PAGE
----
About this Research Topic
Breast cancer (BC) is the most diagnosed cancer in females worldwide and one of the leading causes of cancer deaths. BC is a heterogeneous disease composed of different BC subtypes with distinct molecular characteristics and genetic profiles: Normal-like, Luminal A, Luminal B, Human epidermal growth factor receptor 2 (HER2)-enriched and basal-like subtypes. Nearly overlapping with basal-like BCs, there are triple-negative BCs, which lack expression of estrogen receptor (ER), progesterone receptor (PR), and HER2. TNBCs are among the most aggressive BCs, presenting a higher 5-year mortality rate after treatment compared to other BCs.
Recent comprehensive analyses across cell types and cancer types have outlined a vast network of protein-protein associations between transcription factors. Not surprisingly, protein-protein networks central to oncogenesis and disease progression are highly altered during breast cancer pathogenesis. Overexpression and gain-of-function mutations in oncogenic transcription factors have shown to promote malignancy and progression of breast cancer through the activation of oncogenic programs, such as uncontrollable proliferation, epithelial-to-mesenchymal transition, stemness, drug and radiotherapy resistance, angiogenesis and metastasis. Examples of transcription factors playing a crucial role in those processes are ER, PR, p53, ENGRAILED 1, SOX2, MYC, BCL11A, HIFα, MCL1 and ZEB1. At the clinical level, the immunodetection of transcription factors on tumor specimens is part of routine testing and plays a role in making further clinical decisions. For instance, current biomarker determinations such as ER and PR expression guide treatment on BC patients. Nevertheless, more research in biomarker discovery is needed to accurately predict pathological complete response and patient outcomes, such as survival and progression risk.
From the therapeutic viewpoint, inhibiting the interactions between transcription factors represents a very significant challenge. Contact surfaces responsible for protein-protein interactions are relatively large and grooves or binding pockets minimal or absent. Consequently, the development of small-molecule inhibitors able to bind such featureless protein interfaces is extremely difficult. On the other hand, biologicals such as antibodies present a reduced membrane penetrability to bind and inhibit intracellular transcription factors. However, promising tools such as interference peptides, peptidomimetics, and engineered nanoparticles have emerged to offer a solution to the targeting problem. These therapeutics can further be linked to cell-penetrating peptides (CCP) to facilitate cellular internalization and enhance their therapeutic potential. CPP are usually short cationic or amphipathic peptides, able to interact with the negatively-charged biological membranes. One interesting natural compound acting as CPP is melittin which composes 50% of the dry weight of the honeybee venom and is able to induce apoptosis in cancer cells.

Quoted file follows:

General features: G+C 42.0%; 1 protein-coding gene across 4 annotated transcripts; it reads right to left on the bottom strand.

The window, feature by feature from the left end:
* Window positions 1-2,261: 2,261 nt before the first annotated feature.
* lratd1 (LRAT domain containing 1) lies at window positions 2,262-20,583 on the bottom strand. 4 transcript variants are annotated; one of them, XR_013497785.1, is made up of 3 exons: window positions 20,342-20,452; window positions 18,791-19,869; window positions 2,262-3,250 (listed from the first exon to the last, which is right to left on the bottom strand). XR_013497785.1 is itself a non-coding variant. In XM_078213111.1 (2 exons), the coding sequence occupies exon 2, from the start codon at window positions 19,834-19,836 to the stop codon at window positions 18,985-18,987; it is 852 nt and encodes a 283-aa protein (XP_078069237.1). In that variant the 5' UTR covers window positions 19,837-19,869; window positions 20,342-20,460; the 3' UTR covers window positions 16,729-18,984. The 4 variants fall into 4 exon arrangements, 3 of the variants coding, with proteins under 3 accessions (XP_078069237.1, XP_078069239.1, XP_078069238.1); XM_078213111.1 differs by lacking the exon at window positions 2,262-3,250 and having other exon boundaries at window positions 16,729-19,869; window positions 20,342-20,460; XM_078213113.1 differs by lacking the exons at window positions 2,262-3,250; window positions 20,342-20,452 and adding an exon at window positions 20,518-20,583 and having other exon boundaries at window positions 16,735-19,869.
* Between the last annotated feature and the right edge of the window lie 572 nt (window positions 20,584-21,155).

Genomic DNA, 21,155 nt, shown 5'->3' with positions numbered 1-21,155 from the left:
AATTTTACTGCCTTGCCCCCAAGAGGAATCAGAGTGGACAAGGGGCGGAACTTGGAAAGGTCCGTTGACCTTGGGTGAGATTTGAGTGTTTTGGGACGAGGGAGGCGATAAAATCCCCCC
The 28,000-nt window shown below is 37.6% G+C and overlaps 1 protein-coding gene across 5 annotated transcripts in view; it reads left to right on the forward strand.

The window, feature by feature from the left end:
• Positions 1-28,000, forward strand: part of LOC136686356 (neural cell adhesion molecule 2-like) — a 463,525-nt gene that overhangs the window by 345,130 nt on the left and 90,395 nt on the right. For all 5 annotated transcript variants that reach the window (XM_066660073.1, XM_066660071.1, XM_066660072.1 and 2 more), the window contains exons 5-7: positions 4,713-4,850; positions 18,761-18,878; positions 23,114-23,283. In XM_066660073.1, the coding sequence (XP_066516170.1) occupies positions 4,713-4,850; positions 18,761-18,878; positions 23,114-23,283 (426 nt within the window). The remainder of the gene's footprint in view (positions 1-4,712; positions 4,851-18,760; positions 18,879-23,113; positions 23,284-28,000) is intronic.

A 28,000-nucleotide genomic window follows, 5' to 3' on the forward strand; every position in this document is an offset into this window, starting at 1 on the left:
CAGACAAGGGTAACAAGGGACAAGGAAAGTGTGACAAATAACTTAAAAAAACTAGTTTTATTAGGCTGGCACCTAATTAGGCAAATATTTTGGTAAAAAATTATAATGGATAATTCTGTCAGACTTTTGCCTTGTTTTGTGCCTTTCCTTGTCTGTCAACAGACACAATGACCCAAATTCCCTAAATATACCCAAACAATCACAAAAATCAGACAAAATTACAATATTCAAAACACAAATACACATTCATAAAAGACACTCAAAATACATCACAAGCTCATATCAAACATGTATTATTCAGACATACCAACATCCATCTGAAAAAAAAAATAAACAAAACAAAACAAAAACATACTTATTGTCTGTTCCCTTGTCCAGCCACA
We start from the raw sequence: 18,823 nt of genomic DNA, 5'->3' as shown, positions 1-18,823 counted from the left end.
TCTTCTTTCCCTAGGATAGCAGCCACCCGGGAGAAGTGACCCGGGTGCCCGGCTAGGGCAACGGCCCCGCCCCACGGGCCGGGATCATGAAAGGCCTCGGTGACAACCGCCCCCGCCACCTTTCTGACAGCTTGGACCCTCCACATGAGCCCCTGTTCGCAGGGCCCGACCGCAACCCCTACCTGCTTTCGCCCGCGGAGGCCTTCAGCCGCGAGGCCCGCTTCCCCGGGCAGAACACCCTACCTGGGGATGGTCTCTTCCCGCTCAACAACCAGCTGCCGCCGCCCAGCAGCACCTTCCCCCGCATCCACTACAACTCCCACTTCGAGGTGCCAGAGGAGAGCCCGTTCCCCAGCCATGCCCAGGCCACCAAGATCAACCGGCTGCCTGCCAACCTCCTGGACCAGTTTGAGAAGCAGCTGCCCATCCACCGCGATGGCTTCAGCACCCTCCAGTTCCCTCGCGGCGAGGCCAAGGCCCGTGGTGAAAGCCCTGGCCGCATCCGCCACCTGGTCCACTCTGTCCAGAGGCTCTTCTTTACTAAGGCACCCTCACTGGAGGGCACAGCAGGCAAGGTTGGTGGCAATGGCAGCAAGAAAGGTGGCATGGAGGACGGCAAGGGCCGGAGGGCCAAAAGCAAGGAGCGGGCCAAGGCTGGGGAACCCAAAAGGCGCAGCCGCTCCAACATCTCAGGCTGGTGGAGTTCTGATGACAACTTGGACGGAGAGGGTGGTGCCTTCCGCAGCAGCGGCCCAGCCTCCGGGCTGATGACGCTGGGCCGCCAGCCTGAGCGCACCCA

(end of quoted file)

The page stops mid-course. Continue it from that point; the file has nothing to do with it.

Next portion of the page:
In this Research Topic, we aim to provide an overview of the recent advances in transcription factors relevant to breast cancer growth and progression and the development of different targeting approaches. We welcome Original Research articles, Reviews and Systematic Reviews covering but not limited to the following topics:
1. Discovery of novel transcription factors playing a role in breast cancer initiation and progression
2. Transcription factors as survival and prognosis-associated biomarkers for breast cancer in the clinic
3. Therapeutics targeting transcription factors in breast cancer: Cyclic peptides, peptide mimetics, small molecule inhibitors, antibodies and engineered nanoparticles, among others
4. Cell-penetrating peptides facilitating cellular internalization and/or inducing apoptosis in breast cancer
5. Clinical translation of transcription factor inhibitors for breast cancer
Keywords: Transcription factors, biomarkers, breast cancer, clinical trials, peptides, nanoparticles, melittin
Important Note: All contributions to this Research Topic must be within the scope of the section and journal to which they are submitted, as defined in their mission statements. Frontiers reserves the right to guide an out-of-scope manuscript to a more suitable section or journal at any stage of peer review.